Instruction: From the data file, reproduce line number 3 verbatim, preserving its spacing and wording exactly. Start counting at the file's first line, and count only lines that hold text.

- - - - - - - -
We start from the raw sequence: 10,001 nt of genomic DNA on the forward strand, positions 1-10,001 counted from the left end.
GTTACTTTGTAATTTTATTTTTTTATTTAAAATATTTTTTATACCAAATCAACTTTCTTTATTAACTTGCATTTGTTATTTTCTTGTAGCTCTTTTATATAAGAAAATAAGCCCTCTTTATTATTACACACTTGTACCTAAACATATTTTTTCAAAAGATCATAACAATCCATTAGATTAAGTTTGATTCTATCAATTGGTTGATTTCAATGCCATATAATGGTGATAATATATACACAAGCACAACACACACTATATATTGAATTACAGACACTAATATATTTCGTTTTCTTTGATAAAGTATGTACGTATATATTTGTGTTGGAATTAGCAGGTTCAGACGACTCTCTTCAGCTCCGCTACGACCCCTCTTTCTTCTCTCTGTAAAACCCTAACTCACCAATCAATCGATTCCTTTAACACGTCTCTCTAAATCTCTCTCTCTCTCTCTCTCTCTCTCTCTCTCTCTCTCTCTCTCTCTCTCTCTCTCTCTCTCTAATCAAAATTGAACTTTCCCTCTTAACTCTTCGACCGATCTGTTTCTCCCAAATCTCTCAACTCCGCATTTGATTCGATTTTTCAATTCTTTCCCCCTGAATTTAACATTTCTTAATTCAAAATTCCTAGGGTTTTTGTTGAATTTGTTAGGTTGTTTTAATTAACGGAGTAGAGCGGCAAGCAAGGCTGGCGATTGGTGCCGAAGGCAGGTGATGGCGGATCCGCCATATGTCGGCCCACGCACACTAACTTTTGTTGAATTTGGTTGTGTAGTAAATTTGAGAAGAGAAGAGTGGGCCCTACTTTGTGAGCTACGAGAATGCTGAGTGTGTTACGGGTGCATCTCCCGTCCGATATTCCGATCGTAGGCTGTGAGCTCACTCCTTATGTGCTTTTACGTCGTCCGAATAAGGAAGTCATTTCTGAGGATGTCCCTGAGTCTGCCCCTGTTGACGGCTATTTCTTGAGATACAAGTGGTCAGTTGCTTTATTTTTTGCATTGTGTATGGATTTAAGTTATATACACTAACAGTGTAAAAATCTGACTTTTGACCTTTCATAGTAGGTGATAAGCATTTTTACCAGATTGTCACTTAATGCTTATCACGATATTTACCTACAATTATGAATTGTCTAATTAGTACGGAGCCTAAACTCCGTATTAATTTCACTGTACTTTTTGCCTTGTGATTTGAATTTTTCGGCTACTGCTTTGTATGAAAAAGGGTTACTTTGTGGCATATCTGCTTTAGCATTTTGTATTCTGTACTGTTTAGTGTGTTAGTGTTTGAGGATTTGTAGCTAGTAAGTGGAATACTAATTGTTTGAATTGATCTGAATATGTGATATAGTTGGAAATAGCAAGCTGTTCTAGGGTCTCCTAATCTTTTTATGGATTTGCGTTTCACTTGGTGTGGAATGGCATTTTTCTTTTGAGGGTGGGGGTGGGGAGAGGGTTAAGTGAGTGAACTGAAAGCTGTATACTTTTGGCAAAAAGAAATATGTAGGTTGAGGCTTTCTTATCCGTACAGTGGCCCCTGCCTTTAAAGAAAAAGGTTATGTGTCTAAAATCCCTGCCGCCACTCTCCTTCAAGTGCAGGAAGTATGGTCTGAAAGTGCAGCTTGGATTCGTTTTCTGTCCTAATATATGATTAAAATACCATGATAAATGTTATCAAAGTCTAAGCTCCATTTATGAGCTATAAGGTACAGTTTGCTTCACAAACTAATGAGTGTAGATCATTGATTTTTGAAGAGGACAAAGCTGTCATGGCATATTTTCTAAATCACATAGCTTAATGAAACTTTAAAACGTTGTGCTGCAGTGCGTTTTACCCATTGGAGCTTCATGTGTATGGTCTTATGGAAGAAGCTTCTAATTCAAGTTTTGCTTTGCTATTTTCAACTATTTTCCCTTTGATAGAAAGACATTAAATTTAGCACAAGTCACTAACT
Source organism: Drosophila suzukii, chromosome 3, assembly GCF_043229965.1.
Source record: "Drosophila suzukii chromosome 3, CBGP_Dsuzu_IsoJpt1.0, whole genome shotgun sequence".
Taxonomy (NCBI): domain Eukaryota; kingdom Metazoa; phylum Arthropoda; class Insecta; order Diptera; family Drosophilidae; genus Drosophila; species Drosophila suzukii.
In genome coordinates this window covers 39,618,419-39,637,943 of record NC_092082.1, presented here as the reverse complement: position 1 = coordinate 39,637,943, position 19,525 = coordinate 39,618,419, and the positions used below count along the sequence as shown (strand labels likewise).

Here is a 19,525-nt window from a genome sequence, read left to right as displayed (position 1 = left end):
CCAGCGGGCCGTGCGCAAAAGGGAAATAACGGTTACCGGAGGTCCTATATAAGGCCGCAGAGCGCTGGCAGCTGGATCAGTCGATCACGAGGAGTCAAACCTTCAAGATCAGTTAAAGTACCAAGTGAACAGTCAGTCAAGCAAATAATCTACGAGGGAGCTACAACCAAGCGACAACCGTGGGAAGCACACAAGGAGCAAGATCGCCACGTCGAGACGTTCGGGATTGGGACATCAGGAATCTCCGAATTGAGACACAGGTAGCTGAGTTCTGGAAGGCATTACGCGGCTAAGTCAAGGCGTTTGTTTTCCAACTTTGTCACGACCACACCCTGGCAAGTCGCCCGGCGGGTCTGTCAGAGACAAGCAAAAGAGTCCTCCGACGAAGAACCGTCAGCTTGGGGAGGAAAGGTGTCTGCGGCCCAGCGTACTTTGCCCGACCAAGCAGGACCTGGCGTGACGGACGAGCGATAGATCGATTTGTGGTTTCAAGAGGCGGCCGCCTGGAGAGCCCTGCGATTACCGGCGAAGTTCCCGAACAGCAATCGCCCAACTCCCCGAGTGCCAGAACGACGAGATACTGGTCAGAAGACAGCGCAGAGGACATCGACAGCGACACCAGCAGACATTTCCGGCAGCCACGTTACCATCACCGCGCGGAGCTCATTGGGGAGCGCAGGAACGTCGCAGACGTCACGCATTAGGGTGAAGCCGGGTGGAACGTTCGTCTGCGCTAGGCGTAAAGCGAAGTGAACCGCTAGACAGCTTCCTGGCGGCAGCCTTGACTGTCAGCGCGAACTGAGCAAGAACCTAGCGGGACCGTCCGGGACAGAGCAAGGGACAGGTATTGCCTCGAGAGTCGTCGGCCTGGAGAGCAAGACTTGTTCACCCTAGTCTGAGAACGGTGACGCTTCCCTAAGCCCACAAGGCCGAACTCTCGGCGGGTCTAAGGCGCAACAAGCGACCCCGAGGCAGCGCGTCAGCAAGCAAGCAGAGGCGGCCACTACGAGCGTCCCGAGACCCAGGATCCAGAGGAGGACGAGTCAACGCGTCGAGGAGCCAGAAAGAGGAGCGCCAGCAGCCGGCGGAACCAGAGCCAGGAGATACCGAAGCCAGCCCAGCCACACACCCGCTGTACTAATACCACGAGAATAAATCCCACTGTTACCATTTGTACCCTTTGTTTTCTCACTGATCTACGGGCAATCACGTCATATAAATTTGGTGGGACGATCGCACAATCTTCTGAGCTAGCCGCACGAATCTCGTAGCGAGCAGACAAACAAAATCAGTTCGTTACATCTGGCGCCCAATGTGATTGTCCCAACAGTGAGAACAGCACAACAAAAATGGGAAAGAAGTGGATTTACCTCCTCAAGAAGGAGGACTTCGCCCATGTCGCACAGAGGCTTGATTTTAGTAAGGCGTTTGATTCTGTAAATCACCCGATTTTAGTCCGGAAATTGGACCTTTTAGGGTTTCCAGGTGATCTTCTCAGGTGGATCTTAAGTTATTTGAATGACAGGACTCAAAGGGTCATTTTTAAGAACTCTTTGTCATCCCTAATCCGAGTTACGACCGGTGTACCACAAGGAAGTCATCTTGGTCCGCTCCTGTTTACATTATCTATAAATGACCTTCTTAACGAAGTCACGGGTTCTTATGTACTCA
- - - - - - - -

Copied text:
Source organism: Drosophila suzukii, chromosome 3, assembly GCF_043229965.1.